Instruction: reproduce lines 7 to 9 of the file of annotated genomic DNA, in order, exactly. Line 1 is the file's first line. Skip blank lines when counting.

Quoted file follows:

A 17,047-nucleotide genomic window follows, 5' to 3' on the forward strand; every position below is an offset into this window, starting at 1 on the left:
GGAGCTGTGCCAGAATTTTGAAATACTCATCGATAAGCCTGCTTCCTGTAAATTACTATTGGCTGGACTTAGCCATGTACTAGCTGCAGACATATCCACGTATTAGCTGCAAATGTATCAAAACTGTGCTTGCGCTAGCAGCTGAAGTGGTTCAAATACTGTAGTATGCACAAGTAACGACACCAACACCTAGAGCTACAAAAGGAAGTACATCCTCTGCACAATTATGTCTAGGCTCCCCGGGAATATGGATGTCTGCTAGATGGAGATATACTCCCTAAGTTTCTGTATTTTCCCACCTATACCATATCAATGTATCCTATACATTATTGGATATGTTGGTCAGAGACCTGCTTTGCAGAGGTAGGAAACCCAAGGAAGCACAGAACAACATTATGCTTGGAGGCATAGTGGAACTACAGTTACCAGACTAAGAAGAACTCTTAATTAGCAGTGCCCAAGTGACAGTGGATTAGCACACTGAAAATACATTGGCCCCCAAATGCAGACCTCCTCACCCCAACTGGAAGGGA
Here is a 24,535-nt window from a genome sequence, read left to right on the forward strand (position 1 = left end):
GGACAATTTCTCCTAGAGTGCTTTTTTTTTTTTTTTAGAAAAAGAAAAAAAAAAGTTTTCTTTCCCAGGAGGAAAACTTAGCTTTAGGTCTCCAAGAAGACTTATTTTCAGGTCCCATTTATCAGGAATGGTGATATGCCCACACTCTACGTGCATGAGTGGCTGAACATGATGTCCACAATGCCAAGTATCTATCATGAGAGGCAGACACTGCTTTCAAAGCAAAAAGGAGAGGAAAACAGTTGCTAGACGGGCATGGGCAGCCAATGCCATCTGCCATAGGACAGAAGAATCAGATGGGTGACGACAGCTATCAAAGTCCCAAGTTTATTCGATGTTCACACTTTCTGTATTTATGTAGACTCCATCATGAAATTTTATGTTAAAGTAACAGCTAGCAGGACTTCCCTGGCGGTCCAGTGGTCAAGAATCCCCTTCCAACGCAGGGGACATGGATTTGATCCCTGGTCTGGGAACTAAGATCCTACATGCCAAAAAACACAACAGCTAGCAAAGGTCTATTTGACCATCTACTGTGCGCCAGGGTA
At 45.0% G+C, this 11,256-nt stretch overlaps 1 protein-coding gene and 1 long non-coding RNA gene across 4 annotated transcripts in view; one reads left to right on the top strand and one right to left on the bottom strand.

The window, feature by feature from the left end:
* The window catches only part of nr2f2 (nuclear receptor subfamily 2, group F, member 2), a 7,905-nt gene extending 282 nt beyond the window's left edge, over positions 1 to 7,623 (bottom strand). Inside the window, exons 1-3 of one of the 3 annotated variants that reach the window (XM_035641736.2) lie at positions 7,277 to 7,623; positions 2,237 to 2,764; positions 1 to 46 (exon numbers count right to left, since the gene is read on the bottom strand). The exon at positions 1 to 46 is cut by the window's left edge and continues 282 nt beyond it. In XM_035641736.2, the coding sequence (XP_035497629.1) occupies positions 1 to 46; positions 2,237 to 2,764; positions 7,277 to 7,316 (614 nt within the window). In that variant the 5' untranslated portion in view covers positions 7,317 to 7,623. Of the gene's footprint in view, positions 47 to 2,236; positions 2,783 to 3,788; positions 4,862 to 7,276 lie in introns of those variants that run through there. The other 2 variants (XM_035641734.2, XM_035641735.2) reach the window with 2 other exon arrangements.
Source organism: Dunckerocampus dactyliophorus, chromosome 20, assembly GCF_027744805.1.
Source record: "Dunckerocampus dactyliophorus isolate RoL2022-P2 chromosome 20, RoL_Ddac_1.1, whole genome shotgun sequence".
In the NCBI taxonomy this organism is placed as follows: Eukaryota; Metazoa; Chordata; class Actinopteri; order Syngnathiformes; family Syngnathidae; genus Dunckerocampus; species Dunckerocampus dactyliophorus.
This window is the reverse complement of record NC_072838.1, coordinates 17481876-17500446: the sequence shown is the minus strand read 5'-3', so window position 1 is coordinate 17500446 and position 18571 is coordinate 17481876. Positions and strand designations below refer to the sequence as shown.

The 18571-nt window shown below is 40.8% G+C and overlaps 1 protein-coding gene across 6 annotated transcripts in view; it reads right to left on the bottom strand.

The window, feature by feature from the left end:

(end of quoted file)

* The window catches only part of nr2f2 (nuclear receptor subfamily 2, group F, member 2), a 7,905-nt gene extending 282 nt beyond the window's left edge, over positions 1 to 7,623 (bottom strand). Inside the window, exons 1-3 of one of the 3 annotated variants that reach the window (XM_035641736.2) lie at positions 7,277 to 7,623; positions 2,237 to 2,764; positions 1 to 46 (exon numbers count right to left, since the gene is read on the bottom strand). The exon at positions 1 to 46 is cut by the window's left edge and continues 282 nt beyond it. In XM_035641736.2, the coding sequence (XP_035497629.1) occupies positions 1 to 46; positions 2,237 to 2,764; positions 7,277 to 7,316 (614 nt within the window). In that variant the 5' untranslated portion in view covers positions 7,317 to 7,623. Of the gene's footprint in view, positions 47 to 2,236; positions 2,783 to 3,788; positions 4,862 to 7,276 lie in introns of those variants that run through there. The other 2 variants (XM_035641734.2, XM_035641735.2) reach the window with 2 other exon arrangements.
Source organism: Dunckerocampus dactyliophorus, chromosome 20, assembly GCF_027744805.1.
Source record: "Dunckerocampus dactyliophorus isolate RoL2022-P2 chromosome 20, RoL_Ddac_1.1, whole genome shotgun sequence".